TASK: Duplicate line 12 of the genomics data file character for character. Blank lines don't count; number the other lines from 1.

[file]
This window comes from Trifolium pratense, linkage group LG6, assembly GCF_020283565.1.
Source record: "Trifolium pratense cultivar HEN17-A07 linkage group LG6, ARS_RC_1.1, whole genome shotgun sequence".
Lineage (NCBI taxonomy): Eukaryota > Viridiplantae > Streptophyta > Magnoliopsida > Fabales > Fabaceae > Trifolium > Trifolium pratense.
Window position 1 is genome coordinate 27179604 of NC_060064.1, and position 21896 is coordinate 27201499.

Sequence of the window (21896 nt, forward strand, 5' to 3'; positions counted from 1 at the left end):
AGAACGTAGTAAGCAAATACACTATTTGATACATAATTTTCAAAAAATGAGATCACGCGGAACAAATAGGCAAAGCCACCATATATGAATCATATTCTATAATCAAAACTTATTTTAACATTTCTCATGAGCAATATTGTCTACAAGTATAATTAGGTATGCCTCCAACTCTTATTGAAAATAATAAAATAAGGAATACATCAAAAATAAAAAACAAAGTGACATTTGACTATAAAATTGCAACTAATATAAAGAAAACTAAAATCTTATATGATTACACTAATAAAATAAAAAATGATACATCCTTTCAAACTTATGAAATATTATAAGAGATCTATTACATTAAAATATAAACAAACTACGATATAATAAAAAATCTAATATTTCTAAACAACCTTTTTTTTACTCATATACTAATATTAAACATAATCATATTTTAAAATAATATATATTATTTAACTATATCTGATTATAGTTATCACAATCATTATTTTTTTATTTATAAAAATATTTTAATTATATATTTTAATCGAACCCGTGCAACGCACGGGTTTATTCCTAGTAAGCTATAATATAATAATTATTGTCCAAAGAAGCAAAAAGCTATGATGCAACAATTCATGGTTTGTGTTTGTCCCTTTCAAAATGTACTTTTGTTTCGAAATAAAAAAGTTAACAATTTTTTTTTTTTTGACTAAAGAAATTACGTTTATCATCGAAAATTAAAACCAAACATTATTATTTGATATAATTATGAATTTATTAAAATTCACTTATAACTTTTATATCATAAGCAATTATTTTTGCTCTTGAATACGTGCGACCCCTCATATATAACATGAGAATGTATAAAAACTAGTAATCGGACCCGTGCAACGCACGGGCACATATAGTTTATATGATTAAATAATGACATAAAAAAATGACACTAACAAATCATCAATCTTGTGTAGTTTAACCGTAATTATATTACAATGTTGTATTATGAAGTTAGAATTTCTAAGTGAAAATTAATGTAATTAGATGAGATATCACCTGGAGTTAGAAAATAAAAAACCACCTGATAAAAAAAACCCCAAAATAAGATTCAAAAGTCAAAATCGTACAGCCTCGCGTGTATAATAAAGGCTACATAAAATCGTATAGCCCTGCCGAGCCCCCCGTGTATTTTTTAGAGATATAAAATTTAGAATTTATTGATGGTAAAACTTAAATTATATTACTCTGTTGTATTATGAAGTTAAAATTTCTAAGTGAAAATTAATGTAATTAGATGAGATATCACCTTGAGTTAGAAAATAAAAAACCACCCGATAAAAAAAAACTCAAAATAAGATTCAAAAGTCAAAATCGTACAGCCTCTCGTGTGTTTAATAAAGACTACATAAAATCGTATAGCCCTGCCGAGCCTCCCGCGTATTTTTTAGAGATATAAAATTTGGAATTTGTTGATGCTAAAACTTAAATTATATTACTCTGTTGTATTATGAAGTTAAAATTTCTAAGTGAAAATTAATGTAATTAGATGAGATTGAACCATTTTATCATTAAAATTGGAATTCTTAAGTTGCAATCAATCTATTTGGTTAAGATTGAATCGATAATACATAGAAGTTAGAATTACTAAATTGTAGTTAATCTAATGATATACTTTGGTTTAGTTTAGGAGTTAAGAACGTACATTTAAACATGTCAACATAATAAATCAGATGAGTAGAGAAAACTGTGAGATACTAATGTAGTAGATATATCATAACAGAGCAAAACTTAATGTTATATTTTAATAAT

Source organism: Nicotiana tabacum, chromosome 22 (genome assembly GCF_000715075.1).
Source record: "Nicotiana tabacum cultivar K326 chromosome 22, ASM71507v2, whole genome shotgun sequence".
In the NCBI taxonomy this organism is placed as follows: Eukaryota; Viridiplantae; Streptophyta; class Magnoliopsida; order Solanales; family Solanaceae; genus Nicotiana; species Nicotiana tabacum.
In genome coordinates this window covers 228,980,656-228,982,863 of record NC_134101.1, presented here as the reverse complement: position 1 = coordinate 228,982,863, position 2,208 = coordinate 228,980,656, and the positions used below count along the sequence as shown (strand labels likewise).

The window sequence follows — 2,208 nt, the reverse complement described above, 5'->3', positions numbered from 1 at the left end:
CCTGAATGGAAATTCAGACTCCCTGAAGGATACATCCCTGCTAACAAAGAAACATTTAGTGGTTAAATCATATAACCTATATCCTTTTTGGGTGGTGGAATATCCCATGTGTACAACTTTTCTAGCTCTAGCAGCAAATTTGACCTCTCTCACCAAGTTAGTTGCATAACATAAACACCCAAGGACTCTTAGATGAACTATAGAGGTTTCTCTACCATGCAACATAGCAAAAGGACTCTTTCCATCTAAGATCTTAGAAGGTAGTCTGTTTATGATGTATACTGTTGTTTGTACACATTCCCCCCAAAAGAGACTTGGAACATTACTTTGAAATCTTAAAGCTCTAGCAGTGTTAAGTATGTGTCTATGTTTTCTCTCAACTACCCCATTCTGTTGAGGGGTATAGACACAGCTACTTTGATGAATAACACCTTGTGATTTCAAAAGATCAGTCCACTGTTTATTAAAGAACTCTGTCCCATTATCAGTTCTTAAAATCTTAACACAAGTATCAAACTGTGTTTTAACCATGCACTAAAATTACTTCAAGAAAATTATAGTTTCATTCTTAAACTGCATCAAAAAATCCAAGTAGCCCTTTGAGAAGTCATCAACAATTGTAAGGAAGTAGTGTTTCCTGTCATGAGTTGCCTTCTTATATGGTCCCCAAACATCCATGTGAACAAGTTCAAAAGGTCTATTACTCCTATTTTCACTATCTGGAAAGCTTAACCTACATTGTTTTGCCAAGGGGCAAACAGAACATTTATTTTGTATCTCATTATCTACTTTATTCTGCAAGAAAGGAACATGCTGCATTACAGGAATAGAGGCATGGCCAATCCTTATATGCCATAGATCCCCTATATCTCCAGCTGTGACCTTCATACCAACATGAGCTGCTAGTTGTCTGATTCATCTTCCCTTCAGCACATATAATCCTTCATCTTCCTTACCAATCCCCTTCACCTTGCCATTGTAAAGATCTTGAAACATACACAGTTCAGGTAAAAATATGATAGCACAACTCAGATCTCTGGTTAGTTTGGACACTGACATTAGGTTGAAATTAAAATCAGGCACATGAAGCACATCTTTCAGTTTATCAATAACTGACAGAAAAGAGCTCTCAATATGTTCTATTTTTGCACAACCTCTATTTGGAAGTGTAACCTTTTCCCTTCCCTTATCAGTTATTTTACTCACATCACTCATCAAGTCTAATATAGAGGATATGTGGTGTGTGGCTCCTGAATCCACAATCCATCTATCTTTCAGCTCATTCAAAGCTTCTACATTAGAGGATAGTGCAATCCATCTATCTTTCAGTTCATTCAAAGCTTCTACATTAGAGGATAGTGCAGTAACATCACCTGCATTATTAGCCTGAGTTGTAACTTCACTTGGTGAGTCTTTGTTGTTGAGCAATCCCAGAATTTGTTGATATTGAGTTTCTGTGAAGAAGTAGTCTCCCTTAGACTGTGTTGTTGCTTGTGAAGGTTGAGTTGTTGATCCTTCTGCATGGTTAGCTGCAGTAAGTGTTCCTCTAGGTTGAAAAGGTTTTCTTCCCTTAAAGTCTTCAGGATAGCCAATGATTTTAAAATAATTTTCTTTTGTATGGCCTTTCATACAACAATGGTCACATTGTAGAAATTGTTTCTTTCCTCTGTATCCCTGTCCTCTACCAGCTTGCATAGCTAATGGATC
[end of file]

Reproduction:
CCTGAATGGAAATTCAGACTCCCTGAAGGATACATCCCTGCTAACAAAGAAACATTTAGTGGTTAAATCATATAACCTATATCCTTTTTGGGTGGTGGAATATCCCATGTGTACAACTTTTCTAGCTCTAGCAGCAAATTTGACCTCTCTCACCAAGTTAGTTGCATAACATAAACACCCAAGGACTCTTAGATGAACTATAGAGGTTTCTCTACCATGCAACATAGCAAAAGGACTCTTTCCATCTAAGATCTTAGAAGGTAGTCTGTTTATGATGTATACTGTTGTTTGTACACATTCCCCCCAAAAGAGACTTGGAACATTACTTTGAAATCTTAAAGCTCTAGCAGTGTTAAGTATGTGTCTATGTTTTCTCTCAACTACCCCATTCTGTTGAGGGGTATAGACACAGCTACTTTGATGAATAACACCTTGTGATTTCAAAAGATCAGTCCACTGTTTATTAAAGAACTCTGTCCCATTATCAGTTCTTAAAATCTTAACACAAGTATCAAACTGTGTTTTAACCATGCACTAAAATTACTTCAAGAAAATTATAGTTTCATTCTTAAACTGCATCAAAAAATCCAAGTAGCCCTTTGAGAAGTCATCAACAATTGTAAGGAAGTAGTGTTTCCTGTCATGAGTTGCCTTCTTATATGGTCCCCAAACATCCATGTGAACAAGTTCAAAAGGTCTATTACTCCTATTTTCACTATCTGGAAAGCTTAACCTACATTGTTTTGCCAAGGGGCAAACAGAACATTTATTTTGTATCTCATTATCTACTTTATTCTGCAAGAAAGGAACATGCTGCATTACAGGAATAGAGGCATGGCCAATCCTTATATGCCATAGATCCCCTATATCTCCAGCTGTGACCTTCATACCAACATGAGCTGCTAGTTGTCTGATTCATCTTCCCTTCAGCACATATAATCCTTCATCTTCCTTACCAATCCCCTTCACCTTGCCATTGTAAAGATCTTGAAACATACACAGTTCAGGTAAAAATATGATAGCACAACTCAGATCTCTGGTTAGTTTGGACACTGACATTAGGTTGAAATTAAAATCAGGCACATGAAGCACATCTTTCAGTTTATCAATAACTGACAGAAAAGAGCTCTCAATATGTTCTATTTTTGCACAACCTCTATTTGGAAGTGTAACCTTTTCCCTTCCCTTATCAGTTATTTTACTCACATCACTCATCAAGTCTAATATAGAGGATATGTGGTGTGTGGCTCCTGAATCCACAATCCATCTATCTTTCAGCTCATTCAAAGCTTCTACATTAGAGGATAGTGCAATCCATCTATCTTTCAGTTCATTCAAAGCTTCTACATTAGAGGATAGTGCAGTAACATCACCTGCATTATTAGCCTGAGTTGTAACTTCACTTGGTGAGTCTTTGTTGTTGAGCAATCCCAGAATTTGTTGATATTGAGTTTCTGTGAAGAAGTAGTCTCCCTTAGACTGTGTTGTTGCTTGTGAAGGTTGAGTTGTTGATCCTTCTGCATGGTTAGCTGCAGTAAGTGTTCCTCTAGGTTGAAAAGGTTTTCTTCCCTTAAAGTCTTCAGGATAGCCAATGATTTTAAAATAATTTTCTTTTGTATGGCCTTTCATACAACAATGGTCACATTGTAGAAATTGTTTCTTTCCTCTGTATCCCTGTCCTCTACCAGCTTGCATAGCTAATGGATC